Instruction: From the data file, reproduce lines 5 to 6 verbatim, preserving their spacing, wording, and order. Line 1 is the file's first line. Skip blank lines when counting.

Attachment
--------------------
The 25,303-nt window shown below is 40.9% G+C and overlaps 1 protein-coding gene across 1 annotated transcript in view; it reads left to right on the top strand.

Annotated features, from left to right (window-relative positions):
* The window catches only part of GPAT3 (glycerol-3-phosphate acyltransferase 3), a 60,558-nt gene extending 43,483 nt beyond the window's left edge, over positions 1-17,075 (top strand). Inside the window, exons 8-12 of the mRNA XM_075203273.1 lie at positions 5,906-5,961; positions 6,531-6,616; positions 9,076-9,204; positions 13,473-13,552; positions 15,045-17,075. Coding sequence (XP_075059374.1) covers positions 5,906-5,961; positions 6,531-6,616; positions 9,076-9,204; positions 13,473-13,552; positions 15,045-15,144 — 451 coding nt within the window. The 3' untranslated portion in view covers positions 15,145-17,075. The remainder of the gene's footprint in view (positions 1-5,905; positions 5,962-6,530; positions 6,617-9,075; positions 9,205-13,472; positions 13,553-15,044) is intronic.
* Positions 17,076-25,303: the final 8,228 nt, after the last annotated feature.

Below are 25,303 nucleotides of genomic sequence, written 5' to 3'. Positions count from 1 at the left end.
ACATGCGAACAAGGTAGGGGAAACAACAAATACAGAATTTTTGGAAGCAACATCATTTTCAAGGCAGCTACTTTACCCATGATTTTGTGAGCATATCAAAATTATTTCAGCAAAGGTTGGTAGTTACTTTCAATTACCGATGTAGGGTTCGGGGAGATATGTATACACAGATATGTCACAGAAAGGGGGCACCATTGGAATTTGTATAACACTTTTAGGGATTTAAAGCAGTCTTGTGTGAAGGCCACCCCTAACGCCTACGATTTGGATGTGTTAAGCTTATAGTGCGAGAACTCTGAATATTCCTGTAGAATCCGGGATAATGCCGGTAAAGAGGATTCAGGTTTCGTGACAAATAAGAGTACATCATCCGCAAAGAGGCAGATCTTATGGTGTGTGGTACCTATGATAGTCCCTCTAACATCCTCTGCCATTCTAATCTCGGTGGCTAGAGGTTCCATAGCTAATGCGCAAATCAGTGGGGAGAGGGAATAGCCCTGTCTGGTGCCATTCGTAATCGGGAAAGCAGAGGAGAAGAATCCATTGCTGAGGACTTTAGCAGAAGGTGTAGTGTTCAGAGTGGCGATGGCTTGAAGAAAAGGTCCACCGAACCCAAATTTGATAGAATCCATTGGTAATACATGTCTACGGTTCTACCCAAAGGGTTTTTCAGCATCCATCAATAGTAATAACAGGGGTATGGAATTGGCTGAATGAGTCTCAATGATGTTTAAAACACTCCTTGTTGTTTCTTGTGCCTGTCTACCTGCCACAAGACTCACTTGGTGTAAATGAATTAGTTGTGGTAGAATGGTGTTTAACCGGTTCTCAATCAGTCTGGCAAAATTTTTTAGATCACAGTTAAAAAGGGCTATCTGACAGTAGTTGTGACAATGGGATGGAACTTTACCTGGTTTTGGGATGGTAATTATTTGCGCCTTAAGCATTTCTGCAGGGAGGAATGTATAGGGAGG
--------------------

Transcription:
Below are 25,303 nucleotides of genomic sequence, written 5' to 3'. Positions count from 1 at the left end.
ACATGCGAACAAGGTAGGGGAAACAACAAATACAGAATTTTTGGAAGCAACATCATTTTCAAGGCAGCTACTTTACCCATGATTTTGTGAGCATATCAAAATTATTTCAGCAAAGGTTGGTAGTTACTTTCAATTACCGATGTAGGGTTCGGGGAGATATGTATACACAGATATGTCACAGAAAGGGGGCACCATTGGAATTTGTATAACACTTTTAGGGATTTAAAGCAGTCTTGTGTGAAGGCCACCCCTAACGCCTACGATTTGGATGTGTTAAGCTTATAGTGCGAGAACTCTGAATATTCCTGTAGAATCCGGGATAATGCCGGTAAAGAGGATTCAGGTTTCGTGACAAATAAGAGTACATCATCCGCAAAGAGGCAGATCTTATGGTGTGTGGTACCTATGATAGTCCCTCTAACATCCTCTGCCATTCTAATCTCGGTGGCTAGAGGTTCCATAGCTAATGCGCAAATCAGTGGGGAGAGGGAATAGCCCTGTCTGGTGCCATTCGTAATCGGGAAAGCAGAGGAGAAGAATCCATTGCTGAGGACTTTAGCAGAAGGTGTAGTGTTCAGAGTGGCGATGGCTTGAAGAAAAGGTCCACCGAACCCAAATTTGATAGAATCCATTGGTAATACATGTCTACGGTTCTACCCAAAGGGTTTTTCAGCATCCATCAATAGTAATAACAGGGGTATGGAATTGGCTGAATGAGTCTCAATGATGTTTAAAACACTCCTTGTTGTTTCTTGTGCCTGTCTACCTGCCACAAGACTCACTTGGTGTAAATGAATTAGTTGTGGTAGAATGGTGTTTAACCGGTTCTCAATCAGTCTGGCAAAATTTTTTAGATCACAGTTAAAAAGGGCTATCTGACAGTAGTTGTGACAATGGGATGGAACTTTACCTGGTTTTGGGATGGTAATTATTTGCGCCTTAAGCATTTCTGCAGGGAGGAATGTATAGGGAGG